Seismologist Natalia Ruppert chalks up the miss to not having enough seismic stations near Ketchikan.
Sitkans who felt the ground shaking on Monday afternoon weren’t imagining it.
An earthquake centered northwest of Sitka shook the ground Friday morning, waking many in Southeast Alaska.
The Alaka Earthquake Center recorded about 20 other earthquakes of magnitude 4 and above in the same sequence by about 10 a.m. Tuesday morning.
The earthquake centered in Lake Clark National Park shook Southcentral Alaska Tuesday at about 1:40 p.m.
A magnitude 2.5 earthquake struck Carroll Inlet, about 15 miles northeast of Ketchikan.
The Alaska Earthquake Center said the quake was an aftershock of the magnitude 8.2 earthquake that reverberated in communities along the Alaska Peninsula in July — the country’s largest in half a century.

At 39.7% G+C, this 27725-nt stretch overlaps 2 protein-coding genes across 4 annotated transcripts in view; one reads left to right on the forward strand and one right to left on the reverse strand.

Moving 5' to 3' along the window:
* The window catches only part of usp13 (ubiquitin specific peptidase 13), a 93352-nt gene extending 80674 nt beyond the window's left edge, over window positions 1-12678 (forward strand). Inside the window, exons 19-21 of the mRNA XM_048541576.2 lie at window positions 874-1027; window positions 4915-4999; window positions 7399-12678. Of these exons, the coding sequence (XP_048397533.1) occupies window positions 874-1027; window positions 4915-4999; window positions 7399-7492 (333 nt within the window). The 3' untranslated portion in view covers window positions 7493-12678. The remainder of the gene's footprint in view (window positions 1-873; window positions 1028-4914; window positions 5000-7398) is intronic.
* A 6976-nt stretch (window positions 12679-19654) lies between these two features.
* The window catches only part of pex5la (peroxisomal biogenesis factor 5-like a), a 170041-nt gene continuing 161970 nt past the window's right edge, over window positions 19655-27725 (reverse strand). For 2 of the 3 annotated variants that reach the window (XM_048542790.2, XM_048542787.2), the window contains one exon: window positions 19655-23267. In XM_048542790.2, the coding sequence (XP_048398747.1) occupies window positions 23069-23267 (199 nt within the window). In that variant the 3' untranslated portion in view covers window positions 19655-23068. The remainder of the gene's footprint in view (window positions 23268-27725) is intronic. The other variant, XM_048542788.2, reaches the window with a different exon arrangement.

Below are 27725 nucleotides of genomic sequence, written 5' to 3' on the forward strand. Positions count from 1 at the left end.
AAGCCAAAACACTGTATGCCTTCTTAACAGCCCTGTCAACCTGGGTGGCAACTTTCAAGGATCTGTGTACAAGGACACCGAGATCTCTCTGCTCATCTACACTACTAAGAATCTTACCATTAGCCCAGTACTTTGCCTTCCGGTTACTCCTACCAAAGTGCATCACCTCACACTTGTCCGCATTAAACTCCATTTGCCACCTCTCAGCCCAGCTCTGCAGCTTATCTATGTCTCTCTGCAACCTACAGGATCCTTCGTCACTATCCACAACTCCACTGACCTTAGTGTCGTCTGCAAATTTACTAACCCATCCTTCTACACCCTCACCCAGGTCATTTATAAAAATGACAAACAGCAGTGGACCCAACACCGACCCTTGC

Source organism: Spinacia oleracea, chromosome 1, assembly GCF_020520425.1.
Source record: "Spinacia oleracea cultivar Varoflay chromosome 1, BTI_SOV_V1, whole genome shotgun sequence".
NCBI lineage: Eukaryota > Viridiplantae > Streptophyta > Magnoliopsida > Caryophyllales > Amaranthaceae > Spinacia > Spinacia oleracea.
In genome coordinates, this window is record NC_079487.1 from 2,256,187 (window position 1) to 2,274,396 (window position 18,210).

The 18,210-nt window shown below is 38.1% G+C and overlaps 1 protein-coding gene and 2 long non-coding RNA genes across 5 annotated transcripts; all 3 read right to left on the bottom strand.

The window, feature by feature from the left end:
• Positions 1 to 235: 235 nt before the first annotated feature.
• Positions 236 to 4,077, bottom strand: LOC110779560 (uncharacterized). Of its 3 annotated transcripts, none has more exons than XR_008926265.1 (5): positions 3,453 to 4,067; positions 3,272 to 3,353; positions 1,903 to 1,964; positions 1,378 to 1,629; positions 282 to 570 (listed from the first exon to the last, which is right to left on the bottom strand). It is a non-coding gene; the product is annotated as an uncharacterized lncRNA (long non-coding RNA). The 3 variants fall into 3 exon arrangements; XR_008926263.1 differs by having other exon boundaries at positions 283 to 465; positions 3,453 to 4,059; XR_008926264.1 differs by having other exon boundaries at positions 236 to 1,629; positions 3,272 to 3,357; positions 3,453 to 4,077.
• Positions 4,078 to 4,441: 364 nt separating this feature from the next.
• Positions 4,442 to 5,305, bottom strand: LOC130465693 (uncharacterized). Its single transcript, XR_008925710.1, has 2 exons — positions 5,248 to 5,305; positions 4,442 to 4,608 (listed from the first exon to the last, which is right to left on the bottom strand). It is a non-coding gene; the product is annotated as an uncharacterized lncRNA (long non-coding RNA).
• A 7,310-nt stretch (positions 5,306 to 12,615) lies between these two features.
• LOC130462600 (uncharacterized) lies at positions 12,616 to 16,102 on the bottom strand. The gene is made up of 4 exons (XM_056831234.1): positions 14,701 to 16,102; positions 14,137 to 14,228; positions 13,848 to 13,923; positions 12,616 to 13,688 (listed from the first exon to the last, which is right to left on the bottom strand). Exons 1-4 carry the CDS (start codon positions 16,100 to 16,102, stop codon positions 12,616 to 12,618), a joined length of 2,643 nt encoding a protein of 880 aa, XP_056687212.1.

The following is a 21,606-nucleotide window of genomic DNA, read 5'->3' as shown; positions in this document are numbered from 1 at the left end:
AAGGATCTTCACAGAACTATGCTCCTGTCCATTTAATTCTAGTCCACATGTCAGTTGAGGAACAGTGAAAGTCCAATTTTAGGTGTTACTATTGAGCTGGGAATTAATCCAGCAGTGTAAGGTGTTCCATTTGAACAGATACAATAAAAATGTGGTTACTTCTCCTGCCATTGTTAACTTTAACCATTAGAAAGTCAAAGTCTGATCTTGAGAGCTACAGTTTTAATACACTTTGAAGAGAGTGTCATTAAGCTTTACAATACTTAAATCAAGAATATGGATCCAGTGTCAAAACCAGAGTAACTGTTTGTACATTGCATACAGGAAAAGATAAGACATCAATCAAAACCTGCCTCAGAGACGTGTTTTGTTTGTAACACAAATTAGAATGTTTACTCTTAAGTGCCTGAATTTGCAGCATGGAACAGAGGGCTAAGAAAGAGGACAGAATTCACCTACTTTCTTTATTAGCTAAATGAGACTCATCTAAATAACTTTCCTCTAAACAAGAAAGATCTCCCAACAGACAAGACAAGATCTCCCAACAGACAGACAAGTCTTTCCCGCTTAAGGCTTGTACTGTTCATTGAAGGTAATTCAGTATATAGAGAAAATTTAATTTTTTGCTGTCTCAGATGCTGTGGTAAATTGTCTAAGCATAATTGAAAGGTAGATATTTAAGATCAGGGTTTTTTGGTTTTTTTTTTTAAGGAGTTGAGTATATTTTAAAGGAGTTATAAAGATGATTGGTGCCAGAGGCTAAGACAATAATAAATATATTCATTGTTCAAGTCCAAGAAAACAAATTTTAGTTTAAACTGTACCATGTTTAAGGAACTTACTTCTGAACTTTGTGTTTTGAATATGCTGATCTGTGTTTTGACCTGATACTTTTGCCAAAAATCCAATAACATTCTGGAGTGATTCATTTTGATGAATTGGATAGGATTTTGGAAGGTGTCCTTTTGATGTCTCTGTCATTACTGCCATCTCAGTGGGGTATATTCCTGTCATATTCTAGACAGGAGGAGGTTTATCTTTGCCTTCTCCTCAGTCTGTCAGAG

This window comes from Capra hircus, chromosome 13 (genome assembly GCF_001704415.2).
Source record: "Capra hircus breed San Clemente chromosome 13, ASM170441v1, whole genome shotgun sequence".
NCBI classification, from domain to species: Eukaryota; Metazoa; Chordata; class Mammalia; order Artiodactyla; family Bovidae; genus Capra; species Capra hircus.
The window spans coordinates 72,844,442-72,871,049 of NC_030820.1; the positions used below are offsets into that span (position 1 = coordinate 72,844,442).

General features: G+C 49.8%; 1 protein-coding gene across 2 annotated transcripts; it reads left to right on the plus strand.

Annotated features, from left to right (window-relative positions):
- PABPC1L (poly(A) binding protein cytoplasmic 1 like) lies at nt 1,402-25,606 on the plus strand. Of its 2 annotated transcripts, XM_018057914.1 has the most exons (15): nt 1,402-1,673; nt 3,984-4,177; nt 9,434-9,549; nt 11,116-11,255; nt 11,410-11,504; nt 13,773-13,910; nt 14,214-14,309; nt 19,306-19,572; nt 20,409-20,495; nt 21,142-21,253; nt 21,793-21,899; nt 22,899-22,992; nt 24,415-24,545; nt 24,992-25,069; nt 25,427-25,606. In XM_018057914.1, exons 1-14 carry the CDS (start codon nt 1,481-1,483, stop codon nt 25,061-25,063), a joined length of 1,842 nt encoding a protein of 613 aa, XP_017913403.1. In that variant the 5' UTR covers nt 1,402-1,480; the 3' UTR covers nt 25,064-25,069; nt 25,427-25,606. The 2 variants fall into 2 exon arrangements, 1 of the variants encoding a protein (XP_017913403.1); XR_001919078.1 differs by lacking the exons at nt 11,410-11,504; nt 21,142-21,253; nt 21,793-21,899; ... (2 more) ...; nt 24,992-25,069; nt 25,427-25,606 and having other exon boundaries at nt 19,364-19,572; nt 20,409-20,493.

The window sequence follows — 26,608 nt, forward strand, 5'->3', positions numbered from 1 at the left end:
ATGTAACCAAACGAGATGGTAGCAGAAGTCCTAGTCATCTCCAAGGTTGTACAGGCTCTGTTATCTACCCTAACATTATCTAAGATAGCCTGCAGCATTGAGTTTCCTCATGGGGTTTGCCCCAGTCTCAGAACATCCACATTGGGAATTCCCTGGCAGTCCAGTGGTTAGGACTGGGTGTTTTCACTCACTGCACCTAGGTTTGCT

The magnitude 8.2 earthquake that struck off Alaska’s southwest coast Wednesday night gave nearby residents a good shake and triggered tsunami warnings, but there were no large waves or any immediate reports of major damage or injuries.
The quake has triggered a tsunami warning for a swath of coastal Alaska from Sand Point to Kodiak to Homer to Cordova, and prompted sirens to sound in communities as evacuations began.
Ice quakes are believed to occur around Mt. Ogden east of Juneau when water gets underneath Wright Glacier, causing it to slip. They also occur when a glacier calves, a crevasse opens up or icebergs scrape against each other.